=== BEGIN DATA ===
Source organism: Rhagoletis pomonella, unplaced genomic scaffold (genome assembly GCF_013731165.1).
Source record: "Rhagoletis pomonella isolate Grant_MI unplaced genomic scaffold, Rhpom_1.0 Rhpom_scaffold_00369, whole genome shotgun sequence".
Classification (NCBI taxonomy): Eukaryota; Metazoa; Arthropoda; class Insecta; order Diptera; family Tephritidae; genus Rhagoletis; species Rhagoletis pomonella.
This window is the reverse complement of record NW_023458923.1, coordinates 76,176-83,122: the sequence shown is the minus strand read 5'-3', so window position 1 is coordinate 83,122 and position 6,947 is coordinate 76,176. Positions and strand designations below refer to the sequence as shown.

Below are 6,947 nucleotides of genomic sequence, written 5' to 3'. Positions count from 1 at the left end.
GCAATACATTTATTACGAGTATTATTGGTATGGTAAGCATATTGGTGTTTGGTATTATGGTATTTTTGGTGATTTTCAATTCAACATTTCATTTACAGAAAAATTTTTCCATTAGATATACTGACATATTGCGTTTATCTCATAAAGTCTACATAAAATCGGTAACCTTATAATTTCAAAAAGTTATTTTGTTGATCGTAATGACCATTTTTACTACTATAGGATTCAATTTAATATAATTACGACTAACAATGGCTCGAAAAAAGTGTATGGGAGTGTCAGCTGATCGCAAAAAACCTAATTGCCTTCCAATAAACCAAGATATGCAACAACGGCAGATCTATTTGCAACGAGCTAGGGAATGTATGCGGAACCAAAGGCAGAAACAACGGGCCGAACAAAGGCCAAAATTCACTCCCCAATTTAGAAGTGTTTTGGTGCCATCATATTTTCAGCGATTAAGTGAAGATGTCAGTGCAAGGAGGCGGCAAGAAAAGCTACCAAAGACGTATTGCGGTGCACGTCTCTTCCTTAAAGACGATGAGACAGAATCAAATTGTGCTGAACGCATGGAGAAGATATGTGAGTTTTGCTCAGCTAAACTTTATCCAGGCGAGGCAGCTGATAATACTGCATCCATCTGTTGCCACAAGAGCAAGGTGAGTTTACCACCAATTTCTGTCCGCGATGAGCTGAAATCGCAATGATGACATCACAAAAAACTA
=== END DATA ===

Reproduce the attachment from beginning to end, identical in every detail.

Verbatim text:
Source organism: Rhagoletis pomonella, unplaced genomic scaffold (genome assembly GCF_013731165.1).
Source record: "Rhagoletis pomonella isolate Grant_MI unplaced genomic scaffold, Rhpom_1.0 Rhpom_scaffold_00369, whole genome shotgun sequence".
Classification (NCBI taxonomy): Eukaryota; Metazoa; Arthropoda; class Insecta; order Diptera; family Tephritidae; genus Rhagoletis; species Rhagoletis pomonella.
This window is the reverse complement of record NW_023458923.1, coordinates 76,176-83,122: the sequence shown is the minus strand read 5'-3', so window position 1 is coordinate 83,122 and position 6,947 is coordinate 76,176. Positions and strand designations below refer to the sequence as shown.

Below are 6,947 nucleotides of genomic sequence, written 5' to 3'. Positions count from 1 at the left end.
GCAATACATTTATTACGAGTATTATTGGTATGGTAAGCATATTGGTGTTTGGTATTATGGTATTTTTGGTGATTTTCAATTCAACATTTCATTTACAGAAAAATTTTTCCATTAGATATACTGACATATTGCGTTTATCTCATAAAGTCTACATAAAATCGGTAACCTTATAATTTCAAAAAGTTATTTTGTTGATCGTAATGACCATTTTTACTACTATAGGATTCAATTTAATATAATTACGACTAACAATGGCTCGAAAAAAGTGTATGGGAGTGTCAGCTGATCGCAAAAAACCTAATTGCCTTCCAATAAACCAAGATATGCAACAACGGCAGATCTATTTGCAACGAGCTAGGGAATGTATGCGGAACCAAAGGCAGAAACAACGGGCCGAACAAAGGCCAAAATTCACTCCCCAATTTAGAAGTGTTTTGGTGCCATCATATTTTCAGCGATTAAGTGAAGATGTCAGTGCAAGGAGGCGGCAAGAAAAGCTACCAAAGACGTATTGCGGTGCACGTCTCTTCCTTAAAGACGATGAGACAGAATCAAATTGTGCTGAACGCATGGAGAAGATATGTGAGTTTTGCTCAGCTAAACTTTATCCAGGCGAGGCAGCTGATAATACTGCATCCATCTGTTGCCACAAGAGCAAGGTGAGTTTACCACCAATTTCTGTCCGCGATGAGCTGAAATCGCAATGATGACATCACAAAAAACTA